Apr 9, 2024 - News

City promises thorough investigations into fatal police shooting of Dexter Reed

Illustration of a star-shaped spotlight on a police hat.

Illustration: Lindsey Bailey/Axios

Local officials are promising thorough investigations after Tuesday's video release of a West Side shooting that left 26-year-old Dexter Reed dead at the hands of Chicago police last month.

The big picture: The mayor's office, COPA and the Cook County state's attorney Kim Foxx all announced investigations into the incident Tuesday.

Why it matters: In a city that has been plagued by police shooting scandals, Mayor Brandon Johnson is trying to demonstrate a new era of city accountability, promising that "attempts to withhold or delay information are mistakes of the past."

What we know: On March 21, police pulled Reed over for not wearing a seatbelt, COPA Chief Andrea Kersten said Tuesday. Several officers surrounded the car, drew guns and issued verbal commands to open the doors, police body camera videos show.

  • Kersten revealed that preliminary evidence from the videos suggests Reed shot first and hit an officer.
  • She said police shot back 96 times even after Reed exited his van and was on the ground.
  • Reed was pronounced dead at a nearby hospital that day, and one officer is recovering from a wound on his wrist.

What they're saying: "The people of Chicago deserve to have awareness and full knowledge of police shootings," Johnson said at a Tuesday press conference.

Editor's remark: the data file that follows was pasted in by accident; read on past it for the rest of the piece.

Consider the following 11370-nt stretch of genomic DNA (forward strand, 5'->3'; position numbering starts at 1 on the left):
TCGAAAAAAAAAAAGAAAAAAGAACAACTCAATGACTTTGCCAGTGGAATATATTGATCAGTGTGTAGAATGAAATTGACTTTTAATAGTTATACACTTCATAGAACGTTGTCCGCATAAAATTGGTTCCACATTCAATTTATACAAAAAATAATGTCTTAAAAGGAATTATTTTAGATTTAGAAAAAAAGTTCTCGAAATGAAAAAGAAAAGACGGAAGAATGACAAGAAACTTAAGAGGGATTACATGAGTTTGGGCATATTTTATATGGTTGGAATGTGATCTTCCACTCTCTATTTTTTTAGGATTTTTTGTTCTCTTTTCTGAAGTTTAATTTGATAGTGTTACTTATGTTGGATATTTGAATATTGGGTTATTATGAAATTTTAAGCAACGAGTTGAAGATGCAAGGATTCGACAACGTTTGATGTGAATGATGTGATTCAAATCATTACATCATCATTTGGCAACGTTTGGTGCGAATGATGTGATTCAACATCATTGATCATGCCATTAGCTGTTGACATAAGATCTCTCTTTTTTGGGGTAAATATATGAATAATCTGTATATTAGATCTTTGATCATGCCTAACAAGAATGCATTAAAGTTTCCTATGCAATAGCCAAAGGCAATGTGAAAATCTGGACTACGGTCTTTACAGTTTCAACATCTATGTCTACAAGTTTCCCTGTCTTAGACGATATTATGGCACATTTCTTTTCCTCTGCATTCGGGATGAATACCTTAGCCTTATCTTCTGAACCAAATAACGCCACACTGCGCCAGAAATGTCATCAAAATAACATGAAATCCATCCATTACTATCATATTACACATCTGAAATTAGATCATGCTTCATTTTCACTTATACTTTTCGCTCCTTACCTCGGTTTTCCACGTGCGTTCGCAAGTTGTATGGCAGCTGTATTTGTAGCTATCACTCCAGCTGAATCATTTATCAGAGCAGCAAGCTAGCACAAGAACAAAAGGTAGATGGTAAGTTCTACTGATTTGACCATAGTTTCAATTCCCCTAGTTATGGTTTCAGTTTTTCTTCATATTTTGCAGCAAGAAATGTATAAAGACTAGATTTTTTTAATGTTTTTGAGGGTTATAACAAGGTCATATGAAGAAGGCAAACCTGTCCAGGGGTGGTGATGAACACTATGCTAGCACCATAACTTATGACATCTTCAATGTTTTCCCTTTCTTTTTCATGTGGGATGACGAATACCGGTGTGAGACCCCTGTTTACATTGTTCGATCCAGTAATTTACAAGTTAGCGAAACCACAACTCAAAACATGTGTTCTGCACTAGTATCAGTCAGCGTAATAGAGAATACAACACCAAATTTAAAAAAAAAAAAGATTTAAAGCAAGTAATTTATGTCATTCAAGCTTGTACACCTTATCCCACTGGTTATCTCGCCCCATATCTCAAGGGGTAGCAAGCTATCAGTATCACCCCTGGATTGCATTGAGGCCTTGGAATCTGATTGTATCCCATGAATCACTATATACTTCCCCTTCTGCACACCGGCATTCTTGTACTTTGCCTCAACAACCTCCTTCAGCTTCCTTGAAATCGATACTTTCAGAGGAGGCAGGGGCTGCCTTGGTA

• "Without trust, we will never be safe in our communities."

"Shooting a police officer can never be condoned," he added. "I will never stand for that. And neither will the City of Chicago."

The other side: At a press conference yesterday, Reed's uncle, Roosevelt Banks, demanded accountability, saying the police's actions would have terrified him, per the Sun Times.

  • "I wouldn't know how to act other than to protect myself," Banks said.
  • The family is pushing for criminal charges to be filed against the officers.
  • They viewed the videos on Monday with their attorney.

Flashback: The city's response is much different from what happened in 2014, when Mayor Rahm Emanuel's administration withheld a video of the police murder of Laquan McDonald from the public for a year.

  • It took a judge's order to release it, and what followed were massive protests, a police chief's firing, and a murder conviction for the officer.

What's next: COPA and Foxx say they will continue to investigate the use of force in the incident and the propriety of the traffic stop that initiated it.

  • Foxx says her office is at just the "beginning stages" of its review and asks for the public's "patience and trust."

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